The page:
Do we find ourselves spinning our wheels sometimes, or engaged in activities that don’t really satisfy us deep down inside?

“Consider Your Ways,” the Lord repeats.

It’s always great to take some time pondering, thinking, and reflecting on our life. The end or beginning of the year seems to be a natural time for this. Maybe list out some new goals or attributes you want to develop. Do you need to be nicer, serve others, live the gospel of Jesus Christ more fully?

What good things are distracting you from focusing on the great things in life? Maybe a part of your reflection is to not just do something more or better but to eliminate something that isn’t as good to have time to focus on something new. Something that can bring you more fulfillment and direction in your life.

For me, as I consider my ways, one thing might be limiting social media in favor of reading more uplifting material.

How can you have more focus in your life? You are the only one that can determine that!

So, “Consider your ways” and start on a new journey of becoming more than you are now.

Emotional Resilience

Emotional Resilience is the ability to adapt or to respond to a stressful or unexpected situation or crises.

This can include physical, mental, emotional, spiritual, or social resilience.

But how do we develop it?

Like anything else it takes practice and some self-introspection.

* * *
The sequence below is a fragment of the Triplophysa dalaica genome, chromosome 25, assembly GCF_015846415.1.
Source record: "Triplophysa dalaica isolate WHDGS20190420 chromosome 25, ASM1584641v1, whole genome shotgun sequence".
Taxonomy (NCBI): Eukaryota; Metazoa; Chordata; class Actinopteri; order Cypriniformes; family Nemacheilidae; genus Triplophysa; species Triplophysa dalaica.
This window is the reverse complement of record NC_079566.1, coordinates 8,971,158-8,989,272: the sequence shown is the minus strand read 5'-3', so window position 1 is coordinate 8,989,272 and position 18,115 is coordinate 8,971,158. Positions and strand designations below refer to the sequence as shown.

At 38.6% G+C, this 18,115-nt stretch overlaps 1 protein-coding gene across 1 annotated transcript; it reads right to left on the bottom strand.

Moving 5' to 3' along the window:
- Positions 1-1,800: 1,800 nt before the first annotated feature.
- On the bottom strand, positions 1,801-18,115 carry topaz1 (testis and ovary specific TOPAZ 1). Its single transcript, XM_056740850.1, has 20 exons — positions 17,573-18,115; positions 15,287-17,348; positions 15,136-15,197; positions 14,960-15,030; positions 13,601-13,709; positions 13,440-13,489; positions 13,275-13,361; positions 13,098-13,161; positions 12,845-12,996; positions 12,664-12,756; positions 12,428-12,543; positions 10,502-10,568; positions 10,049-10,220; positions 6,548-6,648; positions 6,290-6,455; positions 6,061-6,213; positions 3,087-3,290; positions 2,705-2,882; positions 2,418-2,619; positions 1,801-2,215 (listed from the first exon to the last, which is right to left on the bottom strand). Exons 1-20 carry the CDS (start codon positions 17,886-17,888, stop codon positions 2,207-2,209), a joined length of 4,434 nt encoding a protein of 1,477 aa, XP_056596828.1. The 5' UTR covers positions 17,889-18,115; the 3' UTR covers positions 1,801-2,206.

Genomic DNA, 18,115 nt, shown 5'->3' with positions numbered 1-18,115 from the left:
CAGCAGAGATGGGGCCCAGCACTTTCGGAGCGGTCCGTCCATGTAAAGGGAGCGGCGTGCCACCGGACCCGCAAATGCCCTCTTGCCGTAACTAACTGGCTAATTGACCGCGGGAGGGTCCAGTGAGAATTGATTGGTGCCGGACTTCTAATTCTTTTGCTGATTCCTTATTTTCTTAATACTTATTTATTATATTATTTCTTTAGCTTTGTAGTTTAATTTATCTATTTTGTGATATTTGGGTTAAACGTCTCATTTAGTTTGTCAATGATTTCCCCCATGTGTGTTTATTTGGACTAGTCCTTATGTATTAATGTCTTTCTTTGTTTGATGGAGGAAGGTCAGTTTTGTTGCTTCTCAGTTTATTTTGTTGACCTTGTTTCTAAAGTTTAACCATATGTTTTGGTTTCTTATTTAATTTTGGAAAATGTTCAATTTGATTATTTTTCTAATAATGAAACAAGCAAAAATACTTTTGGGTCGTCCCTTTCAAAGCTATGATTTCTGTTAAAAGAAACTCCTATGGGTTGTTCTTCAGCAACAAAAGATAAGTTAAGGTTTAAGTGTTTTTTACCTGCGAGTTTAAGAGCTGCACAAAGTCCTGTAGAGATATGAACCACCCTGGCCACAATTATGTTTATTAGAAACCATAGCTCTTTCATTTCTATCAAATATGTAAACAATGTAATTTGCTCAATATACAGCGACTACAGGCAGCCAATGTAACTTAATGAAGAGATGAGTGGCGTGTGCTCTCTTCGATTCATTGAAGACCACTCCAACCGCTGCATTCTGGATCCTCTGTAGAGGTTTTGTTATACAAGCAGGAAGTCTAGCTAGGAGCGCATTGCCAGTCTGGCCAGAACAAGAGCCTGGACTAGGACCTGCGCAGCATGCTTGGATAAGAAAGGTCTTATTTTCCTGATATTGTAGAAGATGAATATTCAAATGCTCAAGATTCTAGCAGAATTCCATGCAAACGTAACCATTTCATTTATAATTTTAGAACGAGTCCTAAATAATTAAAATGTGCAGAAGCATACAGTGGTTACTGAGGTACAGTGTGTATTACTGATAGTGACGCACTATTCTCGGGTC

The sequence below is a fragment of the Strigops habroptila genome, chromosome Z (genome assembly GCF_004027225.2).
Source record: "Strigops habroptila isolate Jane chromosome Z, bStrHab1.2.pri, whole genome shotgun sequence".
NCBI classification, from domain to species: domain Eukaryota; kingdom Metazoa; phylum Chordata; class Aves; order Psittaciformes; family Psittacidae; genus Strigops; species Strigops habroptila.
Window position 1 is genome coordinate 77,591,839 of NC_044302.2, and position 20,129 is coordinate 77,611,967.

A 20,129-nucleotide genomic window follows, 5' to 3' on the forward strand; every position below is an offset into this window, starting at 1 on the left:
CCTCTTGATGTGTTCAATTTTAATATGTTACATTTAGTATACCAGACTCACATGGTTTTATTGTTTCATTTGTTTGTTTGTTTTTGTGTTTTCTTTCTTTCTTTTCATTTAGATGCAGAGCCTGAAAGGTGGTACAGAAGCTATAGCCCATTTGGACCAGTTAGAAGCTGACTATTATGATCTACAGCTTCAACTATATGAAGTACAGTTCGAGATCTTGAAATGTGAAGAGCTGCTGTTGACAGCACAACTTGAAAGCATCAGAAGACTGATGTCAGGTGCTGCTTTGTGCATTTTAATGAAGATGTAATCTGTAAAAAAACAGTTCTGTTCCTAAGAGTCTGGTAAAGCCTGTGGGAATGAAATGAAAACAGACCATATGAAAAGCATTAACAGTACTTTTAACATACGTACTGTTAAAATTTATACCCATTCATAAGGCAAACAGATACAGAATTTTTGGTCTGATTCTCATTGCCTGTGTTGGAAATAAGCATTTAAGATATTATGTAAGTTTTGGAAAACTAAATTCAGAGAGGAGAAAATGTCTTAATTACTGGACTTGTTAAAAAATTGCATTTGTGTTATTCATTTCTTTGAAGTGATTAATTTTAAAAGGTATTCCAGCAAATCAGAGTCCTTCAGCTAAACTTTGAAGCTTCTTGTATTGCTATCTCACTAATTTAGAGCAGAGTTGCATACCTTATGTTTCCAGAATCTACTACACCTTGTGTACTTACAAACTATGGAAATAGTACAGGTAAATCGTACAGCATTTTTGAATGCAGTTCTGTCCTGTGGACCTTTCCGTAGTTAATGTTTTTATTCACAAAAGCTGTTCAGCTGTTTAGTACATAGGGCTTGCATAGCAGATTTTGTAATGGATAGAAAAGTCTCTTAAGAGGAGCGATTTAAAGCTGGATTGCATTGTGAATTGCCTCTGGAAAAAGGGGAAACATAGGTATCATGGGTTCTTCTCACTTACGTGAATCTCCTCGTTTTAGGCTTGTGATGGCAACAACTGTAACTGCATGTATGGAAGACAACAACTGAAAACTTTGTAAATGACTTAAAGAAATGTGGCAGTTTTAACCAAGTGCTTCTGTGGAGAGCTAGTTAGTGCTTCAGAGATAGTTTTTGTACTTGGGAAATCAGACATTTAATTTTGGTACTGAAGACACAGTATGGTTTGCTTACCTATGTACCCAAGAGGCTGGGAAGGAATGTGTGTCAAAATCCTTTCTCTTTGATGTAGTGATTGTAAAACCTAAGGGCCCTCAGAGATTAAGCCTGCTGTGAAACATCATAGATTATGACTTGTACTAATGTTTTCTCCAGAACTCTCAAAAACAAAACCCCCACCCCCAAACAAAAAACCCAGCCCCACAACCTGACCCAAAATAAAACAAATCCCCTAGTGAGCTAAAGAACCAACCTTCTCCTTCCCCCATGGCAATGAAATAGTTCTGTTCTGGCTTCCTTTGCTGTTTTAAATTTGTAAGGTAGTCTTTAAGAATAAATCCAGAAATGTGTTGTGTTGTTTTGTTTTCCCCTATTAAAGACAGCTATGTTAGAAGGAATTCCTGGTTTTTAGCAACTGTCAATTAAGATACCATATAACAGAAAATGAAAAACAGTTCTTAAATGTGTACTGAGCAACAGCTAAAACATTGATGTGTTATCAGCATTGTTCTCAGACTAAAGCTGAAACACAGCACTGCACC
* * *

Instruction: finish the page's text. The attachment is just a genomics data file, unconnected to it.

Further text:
Dr. Ginsburg, human development expert mentions five components that help us to be more resilient: “Competence, Confidence, Connection, Character, and Contribution”.

Many of these have to do with us getting help from and though others. Let other trusted people into your life whether it’s a friend, therapist, church leader, or family member. Choose someone that you can share with and receive support from.

When we work together cooperatively, . . . we can accomplish anything. When we do so, we eliminate the weakness of one person standing alone and substitute the strength of many serving together.

Thomas s monson, may 1999

As we become more aware of triggers and stress and how we personally deal with those circumstances we can better put into place tools that can help us deal with a crisis. 

One way I deal with this in my life is through my faith in God and Jesus Christ. By knowing there is a higher power than me, I can put my trust in them. Knowing that they have a plan for me helps me to look at things from a broader perspective—one that helps to minimize the current stressful situation.